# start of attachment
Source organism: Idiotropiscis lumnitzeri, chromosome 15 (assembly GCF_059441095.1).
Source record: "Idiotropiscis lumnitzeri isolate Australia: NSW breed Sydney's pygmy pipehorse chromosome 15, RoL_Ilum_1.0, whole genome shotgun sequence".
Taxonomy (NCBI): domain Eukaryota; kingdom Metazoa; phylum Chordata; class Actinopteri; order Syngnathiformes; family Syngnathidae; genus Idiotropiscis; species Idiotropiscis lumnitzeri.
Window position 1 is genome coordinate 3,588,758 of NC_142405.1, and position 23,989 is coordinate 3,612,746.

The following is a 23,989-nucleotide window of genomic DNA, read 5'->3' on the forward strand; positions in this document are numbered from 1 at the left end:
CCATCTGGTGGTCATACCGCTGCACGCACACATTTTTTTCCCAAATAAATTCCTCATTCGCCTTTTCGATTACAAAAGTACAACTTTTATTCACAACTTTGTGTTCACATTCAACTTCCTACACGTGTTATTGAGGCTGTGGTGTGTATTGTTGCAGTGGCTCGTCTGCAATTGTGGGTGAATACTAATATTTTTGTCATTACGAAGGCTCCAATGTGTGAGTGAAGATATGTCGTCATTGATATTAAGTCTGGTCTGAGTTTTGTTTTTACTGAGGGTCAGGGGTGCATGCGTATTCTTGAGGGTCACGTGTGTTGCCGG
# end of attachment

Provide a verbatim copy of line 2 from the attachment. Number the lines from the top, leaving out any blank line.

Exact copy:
Source record: "Idiotropiscis lumnitzeri isolate Australia: NSW breed Sydney's pygmy pipehorse chromosome 15, RoL_Ilum_1.0, whole genome shotgun sequence".